Homebrew setup tutorial
The methods on this page will walk you through running Homebrew Launcher and any downloaded apps on your Wii U from the SD card. Before we get started, please keep in mind the following:
The Homebrew Launcher, or HBL, by Dimok is the primary way that the average user should run Homebrew apps at this time. It has a few limitations, but overall it is comparable to the Wii's Homebrew Channel.
The most common way to get Homebrew up and running, is to download HBL and any apps your want to the SD card, and then run the gx2sploit from the Wii U's browser. This can be done through one of several exploit sites, or by self-hosting (see below).
Step 1: Installing HBL and apps
HBL is installed to an SD card, as per the notice at the top of this page. There are a few options on how to install it to the SD card:
Option A: Copy the files to your SD card
This method requires a computer. To "install" the Homebrew Launcher, you only need to ensure that it is in the appropriate spot on the SD Card. Download the zip file from the release page and copy the "wiiu" folder to the root of the SD card. It must be formatted as FAT32.
Option B: Visit wiiubru.com/go
This method can be done on the Wii U directly. Insert a FAT32 formatted SD card into the Wii U, and then visit http://wiiubru.com/go on your Wii U in the browser. This requires the latest Wii U firmware 5.5.1. After going there, click the "Let's go" button, and then download HBL from the menu that pops up. If no menu comes up within 2 minutes, try it again.
Step 2: Running the browser exploit
Option A: Use an exploit site
This method requires an Internet connection. The exploit site is responsible for executing the downloaded files that are on the SD card. There are several public exploit sites available. Due to the nature of the kernel exploit, some sites may perform better than others. These sites must be opened on the Wii U by using the system's built-in browser.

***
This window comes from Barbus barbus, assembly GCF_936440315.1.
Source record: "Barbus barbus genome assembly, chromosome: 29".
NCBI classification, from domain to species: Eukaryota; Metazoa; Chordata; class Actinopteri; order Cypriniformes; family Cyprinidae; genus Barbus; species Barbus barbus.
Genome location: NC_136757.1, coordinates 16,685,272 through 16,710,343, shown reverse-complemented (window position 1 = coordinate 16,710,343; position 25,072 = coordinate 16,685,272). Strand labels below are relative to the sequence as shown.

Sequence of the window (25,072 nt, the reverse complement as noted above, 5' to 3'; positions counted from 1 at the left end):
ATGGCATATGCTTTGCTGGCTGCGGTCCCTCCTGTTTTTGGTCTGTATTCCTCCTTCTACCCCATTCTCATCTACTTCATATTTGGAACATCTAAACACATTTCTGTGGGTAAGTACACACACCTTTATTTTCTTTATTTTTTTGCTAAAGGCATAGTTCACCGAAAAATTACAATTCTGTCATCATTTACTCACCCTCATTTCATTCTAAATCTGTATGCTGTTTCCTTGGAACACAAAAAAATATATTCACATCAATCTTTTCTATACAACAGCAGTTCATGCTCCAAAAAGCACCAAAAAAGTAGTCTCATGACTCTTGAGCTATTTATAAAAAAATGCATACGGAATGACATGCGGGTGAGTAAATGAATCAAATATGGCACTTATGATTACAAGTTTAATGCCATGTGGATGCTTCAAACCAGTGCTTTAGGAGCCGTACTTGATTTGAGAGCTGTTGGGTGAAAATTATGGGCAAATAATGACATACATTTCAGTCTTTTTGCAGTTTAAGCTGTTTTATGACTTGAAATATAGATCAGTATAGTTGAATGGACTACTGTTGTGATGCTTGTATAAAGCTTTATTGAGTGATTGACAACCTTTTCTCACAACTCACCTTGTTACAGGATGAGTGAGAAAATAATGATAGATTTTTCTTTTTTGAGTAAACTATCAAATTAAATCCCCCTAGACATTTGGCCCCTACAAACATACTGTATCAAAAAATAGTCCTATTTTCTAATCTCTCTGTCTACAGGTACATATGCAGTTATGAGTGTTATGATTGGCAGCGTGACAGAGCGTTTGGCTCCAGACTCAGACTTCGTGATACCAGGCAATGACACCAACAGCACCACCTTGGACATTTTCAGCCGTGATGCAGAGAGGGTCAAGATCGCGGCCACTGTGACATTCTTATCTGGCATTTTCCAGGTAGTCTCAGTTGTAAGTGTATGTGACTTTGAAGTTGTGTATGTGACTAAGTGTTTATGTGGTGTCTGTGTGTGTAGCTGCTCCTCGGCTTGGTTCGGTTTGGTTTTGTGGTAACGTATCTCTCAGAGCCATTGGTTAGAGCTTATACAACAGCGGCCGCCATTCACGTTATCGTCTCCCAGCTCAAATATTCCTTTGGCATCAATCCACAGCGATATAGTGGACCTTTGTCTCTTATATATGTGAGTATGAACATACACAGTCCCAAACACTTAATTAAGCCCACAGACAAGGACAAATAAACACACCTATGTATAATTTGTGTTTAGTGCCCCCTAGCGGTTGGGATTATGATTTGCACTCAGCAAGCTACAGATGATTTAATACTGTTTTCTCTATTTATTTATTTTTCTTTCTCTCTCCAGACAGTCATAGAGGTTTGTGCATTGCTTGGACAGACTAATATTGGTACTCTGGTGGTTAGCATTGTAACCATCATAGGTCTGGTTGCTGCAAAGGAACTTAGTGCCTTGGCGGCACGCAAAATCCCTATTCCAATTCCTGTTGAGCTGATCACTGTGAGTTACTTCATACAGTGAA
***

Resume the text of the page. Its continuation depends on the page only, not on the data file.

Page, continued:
Here are a few sites (choose 1):
- http://googiehax.xyz (NSFW)
And here's a list of more.
Option B: Self-host
This method does not require an Internet connection. Rather than using an exploit site hosted by someone else, you can directly host the exploit packages on your computer. For more information on how to do this, see Kafluke's Self-Hosting guide.
You can also try the web hosting zip resource from from Dimok.
Step 3: Use homebrew!
If the kernel exploit runs successfully, you should be looking at the Homebrew Launcher main screen, in addition to whatever other apps you have installed in
For a full list of homebrew apps available to download, see the homebrew directory.
Step 4: Blocking updates
As opposed to the Wii, the Wii U console will automatically update itself when a new firmware version is released. As a result, it is a good idea to install some form of protection from allowing your Wii U to perform a system update. Note: The Wii U WILL STILL UPDATE even if automatic updates are DISABLED in settings (the setting refers to game updates, not system ones). Also, you will not be able to access the eShop normally if you use any of these methods. However, you can use NNU-Patcher to launch the eShop while these methods are enabled.
Option A: Use DNS-U and TitleDNS
DNS-U and TitleDNS block Nintendo's update URLs at the DNS level to prevent system updating. To set it up, set the Primary DNS for your Wii U's wifi connection in system settings to 184.108.40.206. For the Secondary DNS set it to either 220.127.116.11 (The Netherlands) or 18.104.22.168 (Los Angeles), whichever you're closest to.
Option B: Block domains in your router
These are the domains that need to be blocked to prevent system updates:
Option C: Keep it offline
For the paranoid user, the Wii U can simply have no Internet connections configured.